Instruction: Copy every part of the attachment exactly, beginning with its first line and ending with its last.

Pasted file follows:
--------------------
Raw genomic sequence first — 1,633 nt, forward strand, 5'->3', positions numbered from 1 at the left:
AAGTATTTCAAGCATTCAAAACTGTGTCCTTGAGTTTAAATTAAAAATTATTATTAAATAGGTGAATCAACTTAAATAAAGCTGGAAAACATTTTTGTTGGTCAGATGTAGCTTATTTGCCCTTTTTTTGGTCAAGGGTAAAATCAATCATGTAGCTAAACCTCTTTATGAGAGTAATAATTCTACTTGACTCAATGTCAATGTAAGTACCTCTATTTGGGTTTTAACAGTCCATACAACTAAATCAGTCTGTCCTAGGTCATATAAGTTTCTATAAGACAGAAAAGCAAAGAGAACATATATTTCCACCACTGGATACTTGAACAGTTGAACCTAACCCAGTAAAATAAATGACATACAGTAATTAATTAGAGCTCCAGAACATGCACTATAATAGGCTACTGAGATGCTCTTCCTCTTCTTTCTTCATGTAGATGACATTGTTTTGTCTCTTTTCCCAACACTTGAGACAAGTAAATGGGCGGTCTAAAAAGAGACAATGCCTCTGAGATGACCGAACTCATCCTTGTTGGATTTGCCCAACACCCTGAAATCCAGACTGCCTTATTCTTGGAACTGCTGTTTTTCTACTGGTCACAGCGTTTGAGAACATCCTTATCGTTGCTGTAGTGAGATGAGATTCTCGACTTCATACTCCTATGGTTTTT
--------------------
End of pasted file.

Raw genomic sequence first — 1,633 nt, forward strand, 5'->3', positions numbered from 1 at the left:
AAGTATTTCAAGCATTCAAAACTGTGTCCTTGAGTTTAAATTAAAAATTATTATTAAATAGGTGAATCAACTTAAATAAAGCTGGAAAACATTTTTGTTGGTCAGATGTAGCTTATTTGCCCTTTTTTTGGTCAAGGGTAAAATCAATCATGTAGCTAAACCTCTTTATGAGAGTAATAATTCTACTTGACTCAATGTCAATGTAAGTACCTCTATTTGGGTTTTAACAGTCCATACAACTAAATCAGTCTGTCCTAGGTCATATAAGTTTCTATAAGACAGAAAAGCAAAGAGAACATATATTTCCACCACTGGATACTTGAACAGTTGAACCTAACCCAGTAAAATAAATGACATACAGTAATTAATTAGAGCTCCAGAACATGCACTATAATAGGCTACTGAGATGCTCTTCCTCTTCTTTCTTCATGTAGATGACATTGTTTTGTCTCTTTTCCCAACACTTGAGACAAGTAAATGGGCGGTCTAAAAAGAGACAATGCCTCTGAGATGACCGAACTCATCCTTGTTGGATTTGCCCAACACCCTGAAATCCAGACTGCCTTATTCTTGGAACTGCTGTTTTTCTACTGGTCACAGCGTTTGAGAACATCCTTATCGTTGCTGTAGTGAGATGAGATTCTCGACTTCATACTCCTATGGTTTTT